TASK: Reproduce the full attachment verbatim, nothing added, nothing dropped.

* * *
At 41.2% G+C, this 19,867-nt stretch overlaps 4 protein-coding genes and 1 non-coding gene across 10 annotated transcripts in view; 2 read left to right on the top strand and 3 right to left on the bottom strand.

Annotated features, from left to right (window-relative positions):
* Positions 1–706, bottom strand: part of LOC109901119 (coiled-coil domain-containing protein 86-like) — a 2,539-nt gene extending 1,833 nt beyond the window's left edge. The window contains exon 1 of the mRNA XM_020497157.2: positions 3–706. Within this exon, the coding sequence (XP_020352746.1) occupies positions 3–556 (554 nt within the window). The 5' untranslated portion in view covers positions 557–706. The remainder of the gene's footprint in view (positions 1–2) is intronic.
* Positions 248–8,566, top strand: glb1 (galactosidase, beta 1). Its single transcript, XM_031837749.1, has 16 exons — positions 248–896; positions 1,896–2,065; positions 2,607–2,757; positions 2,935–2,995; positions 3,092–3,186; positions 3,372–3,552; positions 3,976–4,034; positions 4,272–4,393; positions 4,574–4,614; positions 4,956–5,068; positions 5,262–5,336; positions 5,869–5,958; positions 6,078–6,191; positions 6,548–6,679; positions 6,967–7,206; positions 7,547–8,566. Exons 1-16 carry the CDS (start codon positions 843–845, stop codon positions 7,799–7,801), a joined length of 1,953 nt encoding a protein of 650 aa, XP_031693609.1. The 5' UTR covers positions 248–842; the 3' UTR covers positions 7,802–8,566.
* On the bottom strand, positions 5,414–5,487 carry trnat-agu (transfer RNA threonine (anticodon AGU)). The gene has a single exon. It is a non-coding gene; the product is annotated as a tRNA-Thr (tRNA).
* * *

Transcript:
At 41.2% G+C, this 19,867-nt stretch overlaps 4 protein-coding genes and 1 non-coding gene across 10 annotated transcripts in view; 2 read left to right on the top strand and 3 right to left on the bottom strand.

Annotated features, from left to right (window-relative positions):
* Positions 1–706, bottom strand: part of LOC109901119 (coiled-coil domain-containing protein 86-like) — a 2,539-nt gene extending 1,833 nt beyond the window's left edge. The window contains exon 1 of the mRNA XM_020497157.2: positions 3–706. Within this exon, the coding sequence (XP_020352746.1) occupies positions 3–556 (554 nt within the window). The 5' untranslated portion in view covers positions 557–706. The remainder of the gene's footprint in view (positions 1–2) is intronic.
* Positions 248–8,566, top strand: glb1 (galactosidase, beta 1). Its single transcript, XM_031837749.1, has 16 exons — positions 248–896; positions 1,896–2,065; positions 2,607–2,757; positions 2,935–2,995; positions 3,092–3,186; positions 3,372–3,552; positions 3,976–4,034; positions 4,272–4,393; positions 4,574–4,614; positions 4,956–5,068; positions 5,262–5,336; positions 5,869–5,958; positions 6,078–6,191; positions 6,548–6,679; positions 6,967–7,206; positions 7,547–8,566. Exons 1-16 carry the CDS (start codon positions 843–845, stop codon positions 7,799–7,801), a joined length of 1,953 nt encoding a protein of 650 aa, XP_031693609.1. The 5' UTR covers positions 248–842; the 3' UTR covers positions 7,802–8,566.
* On the bottom strand, positions 5,414–5,487 carry trnat-agu (transfer RNA threonine (anticodon AGU)). The gene has a single exon. It is a non-coding gene; the product is annotated as a tRNA-Thr (tRNA).